Regulatory T cells are CD4+ , Tcr α,β , T cells that also express the CD25 marker. They suppress TH1-type mediated inflammatory responses, particularly destructive autoimmunity.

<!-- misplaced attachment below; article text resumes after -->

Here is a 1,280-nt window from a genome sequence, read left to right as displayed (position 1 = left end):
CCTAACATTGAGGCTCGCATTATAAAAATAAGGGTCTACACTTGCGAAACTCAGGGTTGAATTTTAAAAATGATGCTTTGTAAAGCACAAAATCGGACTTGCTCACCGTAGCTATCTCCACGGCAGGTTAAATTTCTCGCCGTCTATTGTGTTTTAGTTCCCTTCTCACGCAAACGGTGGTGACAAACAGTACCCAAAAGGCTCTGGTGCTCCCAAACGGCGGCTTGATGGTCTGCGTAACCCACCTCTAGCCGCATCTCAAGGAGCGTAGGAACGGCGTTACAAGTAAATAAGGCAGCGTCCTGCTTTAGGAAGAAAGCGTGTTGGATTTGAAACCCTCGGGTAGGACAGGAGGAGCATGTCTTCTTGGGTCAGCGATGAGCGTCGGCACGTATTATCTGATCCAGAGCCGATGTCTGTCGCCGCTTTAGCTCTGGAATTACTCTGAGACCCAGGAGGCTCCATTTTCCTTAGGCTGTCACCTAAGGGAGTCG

A group of antigens have been termed superantigens because they stimulate a much larger number of T cells than would be predicted based on the generation of combining site diversity through clonal selection. Superantigens activate 3 to 30% of T cells in un-stimulated animals. The action of superantigens is based on their ability to bind directly to MHC proteins and to particular Vβ regions of the T-cell receptor (see Fig 8 – 3) without involving the antigen combining site. Individual superantigens recognize exposed por-tions defined by framework residues that are common to the structure of one or more Vβ regions. Any T cells bearing those Vβ sites may be directly stimulated. A variety of mi-crobial products have been identified as superantigens. An example in which the pyro-genic exotoxins of Staphylococcus aureus and group A streptococci act as superantigens istoxic shock syndrome.